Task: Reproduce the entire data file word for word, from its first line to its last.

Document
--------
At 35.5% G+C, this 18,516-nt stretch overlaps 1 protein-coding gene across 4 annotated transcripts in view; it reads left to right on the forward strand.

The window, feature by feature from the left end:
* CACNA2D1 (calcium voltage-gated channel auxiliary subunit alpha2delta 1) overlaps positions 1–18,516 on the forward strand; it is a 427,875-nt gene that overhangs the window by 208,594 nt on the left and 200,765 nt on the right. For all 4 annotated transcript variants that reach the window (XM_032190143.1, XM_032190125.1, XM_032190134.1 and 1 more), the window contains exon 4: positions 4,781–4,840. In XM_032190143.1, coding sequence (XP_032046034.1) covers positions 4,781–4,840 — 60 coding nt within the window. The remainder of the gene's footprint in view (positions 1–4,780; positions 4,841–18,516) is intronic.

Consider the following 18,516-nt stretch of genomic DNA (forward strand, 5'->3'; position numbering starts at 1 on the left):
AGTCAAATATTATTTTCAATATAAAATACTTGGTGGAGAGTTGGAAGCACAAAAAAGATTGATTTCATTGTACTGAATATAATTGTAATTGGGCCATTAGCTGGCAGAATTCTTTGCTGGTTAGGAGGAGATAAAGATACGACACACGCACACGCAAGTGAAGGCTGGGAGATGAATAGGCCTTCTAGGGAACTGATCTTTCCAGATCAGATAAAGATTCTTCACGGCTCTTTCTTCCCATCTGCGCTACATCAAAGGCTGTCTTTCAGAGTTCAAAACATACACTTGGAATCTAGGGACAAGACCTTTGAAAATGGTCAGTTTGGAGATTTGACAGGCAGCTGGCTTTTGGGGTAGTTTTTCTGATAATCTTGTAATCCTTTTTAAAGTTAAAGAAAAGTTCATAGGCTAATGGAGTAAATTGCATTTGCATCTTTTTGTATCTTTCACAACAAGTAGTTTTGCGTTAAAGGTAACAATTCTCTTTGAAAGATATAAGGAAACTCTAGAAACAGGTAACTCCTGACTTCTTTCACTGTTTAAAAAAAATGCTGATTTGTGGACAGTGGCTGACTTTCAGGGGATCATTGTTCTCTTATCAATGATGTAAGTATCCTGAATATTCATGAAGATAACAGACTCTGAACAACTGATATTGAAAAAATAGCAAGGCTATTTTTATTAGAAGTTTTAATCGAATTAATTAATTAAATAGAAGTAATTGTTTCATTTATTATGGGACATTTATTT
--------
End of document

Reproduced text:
At 35.5% G+C, this 18,516-nt stretch overlaps 1 protein-coding gene across 4 annotated transcripts in view; it reads left to right on the forward strand.

The window, feature by feature from the left end:
* CACNA2D1 (calcium voltage-gated channel auxiliary subunit alpha2delta 1) overlaps positions 1–18,516 on the forward strand; it is a 427,875-nt gene that overhangs the window by 208,594 nt on the left and 200,765 nt on the right. For all 4 annotated transcript variants that reach the window (XM_032190143.1, XM_032190125.1, XM_032190134.1 and 1 more), the window contains exon 4: positions 4,781–4,840. In XM_032190143.1, coding sequence (XP_032046034.1) covers positions 4,781–4,840 — 60 coding nt within the window. The remainder of the gene's footprint in view (positions 1–4,780; positions 4,841–18,516) is intronic.

Consider the following 18,516-nt stretch of genomic DNA (forward strand, 5'->3'; position numbering starts at 1 on the left):
AGTCAAATATTATTTTCAATATAAAATACTTGGTGGAGAGTTGGAAGCACAAAAAAGATTGATTTCATTGTACTGAATATAATTGTAATTGGGCCATTAGCTGGCAGAATTCTTTGCTGGTTAGGAGGAGATAAAGATACGACACACGCACACGCAAGTGAAGGCTGGGAGATGAATAGGCCTTCTAGGGAACTGATCTTTCCAGATCAGATAAAGATTCTTCACGGCTCTTTCTTCCCATCTGCGCTACATCAAAGGCTGTCTTTCAGAGTTCAAAACATACACTTGGAATCTAGGGACAAGACCTTTGAAAATGGTCAGTTTGGAGATTTGACAGGCAGCTGGCTTTTGGGGTAGTTTTTCTGATAATCTTGTAATCCTTTTTAAAGTTAAAGAAAAGTTCATAGGCTAATGGAGTAAATTGCATTTGCATCTTTTTGTATCTTTCACAACAAGTAGTTTTGCGTTAAAGGTAACAATTCTCTTTGAAAGATATAAGGAAACTCTAGAAACAGGTAACTCCTGACTTCTTTCACTGTTTAAAAAAAATGCTGATTTGTGGACAGTGGCTGACTTTCAGGGGATCATTGTTCTCTTATCAATGATGTAAGTATCCTGAATATTCATGAAGATAACAGACTCTGAACAACTGATATTGAAAAAATAGCAAGGCTATTTTTATTAGAAGTTTTAATCGAATTAATTAATTAAATAGAAGTAATTGTTTCATTTATTATGGGACATTTATTT